Divorce not only affects personal relationships but also has significant economic implications for both parties. Understanding the critical financial aspects of divorce is crucial for fair and equitable asset division.

Here’s an overview of the primary financial terms you need to know:

  • Community property state. California is a community property state, which impacts how assets and debts are handled during a divorce. Under the law, the presumption is that all property acquired during the marriage is community property and should, therefore, be divided equally between the spouses upon divorce. This approach aims for a 50/50 split, promoting fairness and equality in the division process.
  • Community vs. separate property. Community property includes all assets and debts acquired by either spouse during the marriage. These are considered jointly owned and are typically divided equally in the event of a divorce. Separate property, on the other hand, refers to assets acquired before the marriage or after separation, as well as gifts or inheritances received during the marriage. This type of property is owned solely by the individual spouse. It is usually not subject to division during divorce proceedings.
  • QDRO. A Qualified Domestic Relations Order (QDRO) is a legal order associated with a divorce that updates ownership of a retirement plan to give the divorced spouse their share of the asset or pension plan. QDROs are crucial because they legally allow one party to receive a portion of the benefits accrued by the other party’s retirement plans.

Understanding these financial aspects is vital in navigating the economic complexities of divorce. Properly managing the division of property and assets can lead to more satisfactory outcomes for both parties.

Legal Jargon Associated with Proceedings and Documentation

Navigating the legal framework of a divorce involves several vital documents and procedures that both parties must understand and complete to facilitate a smooth and lawful dissolution of marriage.

Below, we examine some of these critical components:

  • Summons and Petition. The formal divorce process begins with filing two fundamental documents: the Petition and the Summons. The Petition for Dissolution of Marriage is a crucial document that outlines the basic information about the marriage, such as the date of marriage, the grounds for divorce, and specific requests regarding spousal support, child custody, and property division. On the other hand, the Summons is an official notification to the other spouse, known as the respondent, that divorce proceedings have been initiated.
  • Declaration of Disclosure. A critical aspect of pursuing a fair and equitable divorce settlement is the complete and transparent exchange of financial information between the spouses. This exchange is facilitated through the Declaration of Disclosure, a cover sheet summarizing shared information. The spouses must also file Income and Expense Declarations and the Schedule of Assets and Debts.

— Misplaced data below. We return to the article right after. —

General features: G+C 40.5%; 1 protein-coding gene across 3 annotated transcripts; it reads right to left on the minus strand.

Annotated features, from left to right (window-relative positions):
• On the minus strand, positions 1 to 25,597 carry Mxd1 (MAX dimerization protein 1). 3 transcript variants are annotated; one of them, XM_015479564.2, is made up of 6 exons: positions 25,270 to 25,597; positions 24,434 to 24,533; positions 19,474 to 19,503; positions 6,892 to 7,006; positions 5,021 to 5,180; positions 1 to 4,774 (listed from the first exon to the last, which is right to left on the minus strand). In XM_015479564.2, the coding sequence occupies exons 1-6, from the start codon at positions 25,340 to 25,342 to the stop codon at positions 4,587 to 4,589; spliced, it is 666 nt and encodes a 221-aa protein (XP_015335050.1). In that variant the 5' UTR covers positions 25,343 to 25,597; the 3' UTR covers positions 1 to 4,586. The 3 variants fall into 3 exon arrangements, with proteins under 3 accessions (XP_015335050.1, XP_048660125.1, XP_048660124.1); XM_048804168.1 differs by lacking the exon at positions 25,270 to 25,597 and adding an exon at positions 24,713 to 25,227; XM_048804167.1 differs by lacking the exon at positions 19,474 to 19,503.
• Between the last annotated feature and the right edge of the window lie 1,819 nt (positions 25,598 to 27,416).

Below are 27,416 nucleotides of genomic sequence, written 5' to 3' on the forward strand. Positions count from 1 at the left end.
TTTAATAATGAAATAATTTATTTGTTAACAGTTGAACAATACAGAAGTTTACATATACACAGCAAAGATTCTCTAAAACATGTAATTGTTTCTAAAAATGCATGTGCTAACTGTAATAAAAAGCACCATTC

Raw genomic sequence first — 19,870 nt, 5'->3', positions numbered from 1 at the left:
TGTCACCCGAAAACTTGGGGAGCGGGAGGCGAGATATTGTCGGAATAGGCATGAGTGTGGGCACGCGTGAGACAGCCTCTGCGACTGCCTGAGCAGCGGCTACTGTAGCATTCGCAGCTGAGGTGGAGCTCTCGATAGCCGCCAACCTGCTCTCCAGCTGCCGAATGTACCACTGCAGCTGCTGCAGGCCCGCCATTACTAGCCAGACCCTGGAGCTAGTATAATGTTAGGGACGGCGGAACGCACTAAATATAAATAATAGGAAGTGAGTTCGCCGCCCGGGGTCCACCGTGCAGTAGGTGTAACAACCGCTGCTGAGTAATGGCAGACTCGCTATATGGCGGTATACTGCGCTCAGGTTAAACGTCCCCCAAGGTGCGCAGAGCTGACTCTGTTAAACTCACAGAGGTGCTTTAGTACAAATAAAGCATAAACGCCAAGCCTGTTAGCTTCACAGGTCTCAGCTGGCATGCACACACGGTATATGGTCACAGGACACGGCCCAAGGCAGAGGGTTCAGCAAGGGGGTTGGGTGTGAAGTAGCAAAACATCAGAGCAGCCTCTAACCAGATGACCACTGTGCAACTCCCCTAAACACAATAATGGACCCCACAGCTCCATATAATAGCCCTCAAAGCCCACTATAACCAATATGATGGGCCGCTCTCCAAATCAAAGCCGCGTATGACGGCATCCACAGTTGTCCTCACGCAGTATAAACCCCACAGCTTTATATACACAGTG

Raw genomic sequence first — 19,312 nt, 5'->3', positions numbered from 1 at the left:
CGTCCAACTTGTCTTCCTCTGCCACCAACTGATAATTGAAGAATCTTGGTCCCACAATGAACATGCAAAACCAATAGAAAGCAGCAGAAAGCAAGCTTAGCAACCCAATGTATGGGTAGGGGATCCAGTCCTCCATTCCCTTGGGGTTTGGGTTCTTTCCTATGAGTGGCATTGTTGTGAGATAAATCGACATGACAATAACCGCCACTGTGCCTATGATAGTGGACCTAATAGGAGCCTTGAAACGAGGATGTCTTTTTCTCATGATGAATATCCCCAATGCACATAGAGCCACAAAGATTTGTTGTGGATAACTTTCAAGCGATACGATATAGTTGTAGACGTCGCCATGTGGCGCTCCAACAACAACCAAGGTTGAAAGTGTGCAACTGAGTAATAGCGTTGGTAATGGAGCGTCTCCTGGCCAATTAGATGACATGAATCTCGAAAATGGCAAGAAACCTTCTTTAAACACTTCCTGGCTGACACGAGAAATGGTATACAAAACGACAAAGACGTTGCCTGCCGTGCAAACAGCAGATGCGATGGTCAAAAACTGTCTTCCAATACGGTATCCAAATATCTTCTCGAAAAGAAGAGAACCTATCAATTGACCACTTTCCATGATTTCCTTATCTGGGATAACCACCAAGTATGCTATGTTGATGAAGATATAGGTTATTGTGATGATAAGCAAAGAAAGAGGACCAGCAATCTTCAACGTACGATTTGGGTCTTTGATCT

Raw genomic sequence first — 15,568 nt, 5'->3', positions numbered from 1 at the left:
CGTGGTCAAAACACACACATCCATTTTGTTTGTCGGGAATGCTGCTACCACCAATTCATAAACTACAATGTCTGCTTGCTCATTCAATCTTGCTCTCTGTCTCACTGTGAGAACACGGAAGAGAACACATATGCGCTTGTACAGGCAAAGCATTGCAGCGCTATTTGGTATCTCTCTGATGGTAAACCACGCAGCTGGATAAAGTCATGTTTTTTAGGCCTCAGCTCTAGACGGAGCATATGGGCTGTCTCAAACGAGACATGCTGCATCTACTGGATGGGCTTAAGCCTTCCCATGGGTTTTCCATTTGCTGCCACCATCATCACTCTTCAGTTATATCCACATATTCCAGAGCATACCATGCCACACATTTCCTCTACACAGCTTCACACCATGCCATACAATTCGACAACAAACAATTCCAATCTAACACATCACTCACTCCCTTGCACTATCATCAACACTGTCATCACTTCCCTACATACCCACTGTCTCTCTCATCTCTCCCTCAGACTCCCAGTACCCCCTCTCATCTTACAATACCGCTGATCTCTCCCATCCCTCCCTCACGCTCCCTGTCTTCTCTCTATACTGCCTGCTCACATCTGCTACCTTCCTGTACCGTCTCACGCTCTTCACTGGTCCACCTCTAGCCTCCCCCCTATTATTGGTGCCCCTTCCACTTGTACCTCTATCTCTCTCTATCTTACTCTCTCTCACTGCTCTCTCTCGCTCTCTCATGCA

• Final Judgment. The culmination of the divorce process is the Final Judgment, which is the legal order that officially ends the marriage. A judge must sign this document to be valid. The Final Judgment not only declares the dissolution of marriage but also encompasses all agreements and court decisions regarding spousal support, child custody, property division, and any other pertinent issues.

These documents form the foundation of the legal process and allow the dissolution of marriage to be conducted fairly and per the law.

Consult with a Legal Professional for Personalized Guidance

Divorce is an emotional and legal journey requiring a clear comprehension of the terms and conditions that will affect your future. Knowledge of the legal aspects can significantly impact the outcomes of your divorce, influencing everything from financial settlements to custody arrangements.

An attorney can provide clarity, helping you fully understand the implications of your decisions. More importantly, they can assist in navigating the often turbulent waters of divorce proceedings, advocating for your interests and striving for a favorable outcome.

At Claery & Hammond, LLP, we practice family law and assist clients in Los Angeles through their cases. Please call (310) 817-6904 or contact us online to speak with one of our attorneys.


Contact Us Today

Put Your Case in Qualified Hands
  • Please enter your first name.
  • Please enter your last name.
  • Please enter your phone number.
    This isn't a valid phone number.
  • Please enter your email address.
    This isn't a valid email address.
  • Please make a selection.
  • Please enter a message.
  • By submitting, you agree to be contacted about your request & other information using automated technology. Message frequency varies. Msg & data rates may apply. Text STOP to cancel. Acceptable Use Policy
  • Featured Los Angeles Times Family Law Practitioners 

  • We Provide Unique, Tailor-Made Solutions for Each Client

  • We Offer a Free Initial Case Consultation
  • Our Team Has Over 50 Years of Combined Experience
  • Our  Attorneys Handle All Types of Family Court Issues
  • We Solely Focus on the Areas of Divorce and Family Law